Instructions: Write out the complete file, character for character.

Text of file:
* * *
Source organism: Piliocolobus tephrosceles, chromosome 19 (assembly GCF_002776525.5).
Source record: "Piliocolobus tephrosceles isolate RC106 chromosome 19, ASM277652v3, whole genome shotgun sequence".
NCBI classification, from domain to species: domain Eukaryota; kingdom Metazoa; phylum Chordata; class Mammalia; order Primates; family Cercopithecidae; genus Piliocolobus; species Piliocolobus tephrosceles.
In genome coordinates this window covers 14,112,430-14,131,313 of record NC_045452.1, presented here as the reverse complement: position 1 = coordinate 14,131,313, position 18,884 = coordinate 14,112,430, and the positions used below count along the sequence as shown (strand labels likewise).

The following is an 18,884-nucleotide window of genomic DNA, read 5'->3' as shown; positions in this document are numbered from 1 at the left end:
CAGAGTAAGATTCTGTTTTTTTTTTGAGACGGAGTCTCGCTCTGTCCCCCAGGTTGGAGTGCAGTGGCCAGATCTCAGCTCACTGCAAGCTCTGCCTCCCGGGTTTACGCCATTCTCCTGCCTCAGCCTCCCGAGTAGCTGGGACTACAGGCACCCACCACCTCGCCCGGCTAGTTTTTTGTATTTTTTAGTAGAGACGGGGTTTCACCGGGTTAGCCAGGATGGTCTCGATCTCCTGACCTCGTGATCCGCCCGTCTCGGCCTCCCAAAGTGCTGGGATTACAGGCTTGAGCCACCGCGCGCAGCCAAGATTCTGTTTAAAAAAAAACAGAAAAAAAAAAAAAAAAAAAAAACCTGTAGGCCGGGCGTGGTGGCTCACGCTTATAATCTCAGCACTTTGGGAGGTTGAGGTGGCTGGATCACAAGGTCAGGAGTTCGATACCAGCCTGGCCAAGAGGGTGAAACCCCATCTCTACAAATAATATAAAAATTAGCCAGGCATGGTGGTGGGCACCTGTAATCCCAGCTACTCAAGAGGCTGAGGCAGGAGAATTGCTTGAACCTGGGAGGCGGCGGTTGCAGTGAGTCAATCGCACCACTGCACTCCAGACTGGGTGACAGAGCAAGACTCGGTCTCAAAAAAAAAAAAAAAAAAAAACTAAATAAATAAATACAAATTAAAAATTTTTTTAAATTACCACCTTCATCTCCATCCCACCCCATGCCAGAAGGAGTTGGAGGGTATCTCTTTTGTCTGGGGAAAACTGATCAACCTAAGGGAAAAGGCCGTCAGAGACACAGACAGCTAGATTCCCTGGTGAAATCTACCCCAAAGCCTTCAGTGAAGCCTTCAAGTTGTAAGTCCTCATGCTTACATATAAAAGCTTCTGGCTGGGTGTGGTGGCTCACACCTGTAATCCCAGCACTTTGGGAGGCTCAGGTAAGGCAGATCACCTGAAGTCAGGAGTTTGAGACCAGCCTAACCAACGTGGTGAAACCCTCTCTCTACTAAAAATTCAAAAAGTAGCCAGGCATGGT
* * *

Source organism: Piliocolobus tephrosceles, chromosome 19 (assembly GCF_002776525.5).
Source record: "Piliocolobus tephrosceles isolate RC106 chromosome 19, ASM277652v3, whole genome shotgun sequence".
NCBI classification, from domain to species: domain Eukaryota; kingdom Metazoa; phylum Chordata; class Mammalia; order Primates; family Cercopithecidae; genus Piliocolobus; species Piliocolobus tephrosceles.
In genome coordinates this window covers 14,112,430-14,131,313 of record NC_045452.1, presented here as the reverse complement: position 1 = coordinate 14,131,313, position 18,884 = coordinate 14,112,430, and the positions used below count along the sequence as shown (strand labels likewise).

The following is an 18,884-nucleotide window of genomic DNA, read 5'->3' as shown; positions in this document are numbered from 1 at the left end:
CAGAGTAAGATTCTGTTTTTTTTTTGAGACGGAGTCTCGCTCTGTCCCCCAGGTTGGAGTGCAGTGGCCAGATCTCAGCTCACTGCAAGCTCTGCCTCCCGGGTTTACGCCATTCTCCTGCCTCAGCCTCCCGAGTAGCTGGGACTACAGGCACCCACCACCTCGCCCGGCTAGTTTTTTGTATTTTTTAGTAGAGACGGGGTTTCACCGGGTTAGCCAGGATGGTCTCGATCTCCTGACCTCGTGATCCGCCCGTCTCGGCCTCCCAAAGTGCTGGGATTACAGGCTTGAGCCACCGCGCGCAGCCAAGATTCTGTTTAAAAAAAAACAGAAAAAAAAAAAAAAAAAAAAAACCTGTAGGCCGGGCGTGGTGGCTCACGCTTATAATCTCAGCACTTTGGGAGGTTGAGGTGGCTGGATCACAAGGTCAGGAGTTCGATACCAGCCTGGCCAAGAGGGTGAAACCCCATCTCTACAAATAATATAAAAATTAGCCAGGCATGGTGGTGGGCACCTGTAATCCCAGCTACTCAAGAGGCTGAGGCAGGAGAATTGCTTGAACCTGGGAGGCGGCGGTTGCAGTGAGTCAATCGCACCACTGCACTCCAGACTGGGTGACAGAGCAAGACTCGGTCTCAAAAAAAAAAAAAAAAAAAAACTAAATAAATAAATACAAATTAAAAATTTTTTTAAATTACCACCTTCATCTCCATCCCACCCCATGCCAGAAGGAGTTGGAGGGTATCTCTTTTGTCTGGGGAAAACTGATCAACCTAAGGGAAAAGGCCGTCAGAGACACAGACAGCTAGATTCCCTGGTGAAATCTACCCCAAAGCCTTCAGTGAAGCCTTCAAGTTGTAAGTCCTCATGCTTACATATAAAAGCTTCTGGCTGGGTGTGGTGGCTCACACCTGTAATCCCAGCACTTTGGGAGGCTCAGGTAAGGCAGATCACCTGAAGTCAGGAGTTTGAGACCAGCCTAACCAACGTGGTGAAACCCTCTCTCTACTAAAAATTCAAAAAGTAGCCAGGCATGGT